Bruxism – Definition
Bruxism is the chronic, involuntary grinding or clenching of teeth. It usually occurs during sleep, but may also occur while awake.
Bruxism – Causes
The exact cause of bruxism is unknown, but it is believed to be related to:
- Stress and anxiety
- Abnormal alignment of the teeth or jaws
Bruxism – Risk Factors
A risk factor is something that increases your chances of getting a disease or condition.
Risk factors include:
- Chronic stress or anxiety
- Aggressive or competitive personality
- Abuse of drugs or alcohol (especially methamphetamines)
- Post-traumatic stress disorder
- Age: 40 or younger; especially common in women aged 27-40
- Family member with bruxism
- Facial or oral trauma
- Use of psychiatric medications, especially antidepressants such as Zoloft, Paxil, and Prozac
- Prior serious head injury
Bruxism – Symptoms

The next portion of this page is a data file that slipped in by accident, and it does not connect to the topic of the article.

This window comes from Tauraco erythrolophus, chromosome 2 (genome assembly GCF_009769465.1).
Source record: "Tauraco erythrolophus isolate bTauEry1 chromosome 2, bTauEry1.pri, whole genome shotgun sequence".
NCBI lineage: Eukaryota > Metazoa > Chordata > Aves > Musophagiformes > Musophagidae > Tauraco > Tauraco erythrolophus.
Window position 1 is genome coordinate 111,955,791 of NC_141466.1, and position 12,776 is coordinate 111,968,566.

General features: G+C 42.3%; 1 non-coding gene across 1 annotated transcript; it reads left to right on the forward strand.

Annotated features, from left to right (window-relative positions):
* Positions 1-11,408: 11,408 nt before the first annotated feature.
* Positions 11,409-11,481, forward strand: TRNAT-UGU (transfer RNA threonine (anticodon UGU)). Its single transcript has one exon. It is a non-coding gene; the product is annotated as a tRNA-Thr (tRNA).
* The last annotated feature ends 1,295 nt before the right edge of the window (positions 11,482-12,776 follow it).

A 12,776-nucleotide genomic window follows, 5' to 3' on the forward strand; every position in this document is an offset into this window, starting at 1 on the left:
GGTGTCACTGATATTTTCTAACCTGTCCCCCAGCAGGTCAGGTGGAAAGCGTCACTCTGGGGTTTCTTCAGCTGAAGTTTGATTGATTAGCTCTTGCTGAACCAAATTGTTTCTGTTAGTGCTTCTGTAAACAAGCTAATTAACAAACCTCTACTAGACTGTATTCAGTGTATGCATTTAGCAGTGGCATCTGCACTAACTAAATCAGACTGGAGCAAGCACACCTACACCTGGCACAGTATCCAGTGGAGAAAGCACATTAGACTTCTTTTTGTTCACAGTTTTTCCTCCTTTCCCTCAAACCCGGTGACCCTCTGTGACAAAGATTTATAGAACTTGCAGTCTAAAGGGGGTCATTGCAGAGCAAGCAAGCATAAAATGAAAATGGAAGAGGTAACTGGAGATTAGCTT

Symptoms may include:
- Grinding sounds during sleep
- Teeth sensitive to heat, cold, or brushing
- Tense facial or jaw muscles
- Hairline crack of the enamel on some teeth
- Sore teeth
- Inflammation of the gums ( gingivitis)
- Headache especially if it is present when waking in the morning
- Damage to the inside of the cheek (from biting or chewing)
- Temporomandibular joint disorder (TMD)
Bruxism – Diagnosis
The doctor or dentist will ask about your symptoms and medical history and examine your teeth and jaw. With bruxism, teeth will have flattened tips, excessive wear, or thin enamel.
Bruxism – Treatment
Methods of treatment include:
Behavioral or Cognitive Treatment
This method focuses on changing behavior through various techniques, such as:
- Stress management
- Relaxation therapy or exercises
Your dentist may recommend a protective mouth appliance, such as a night guard, that can absorb the pressure of constant night grinding.
Medication is only recommended for short-term use. Medications may include:
- Muscle relaxants
- Mild sleeping aids
- Injection of botulinum toxin (Botox) in severe cases
- Novel medications, such as clonidine, are being explored as alternative treatments for some patients.
Bruxism that is not treated may result in gum damage, loss of natural teeth, and jaw-related disorders.
Bruxism – Prevention
The same methods used to treat bruxism can be used to prevent the condition.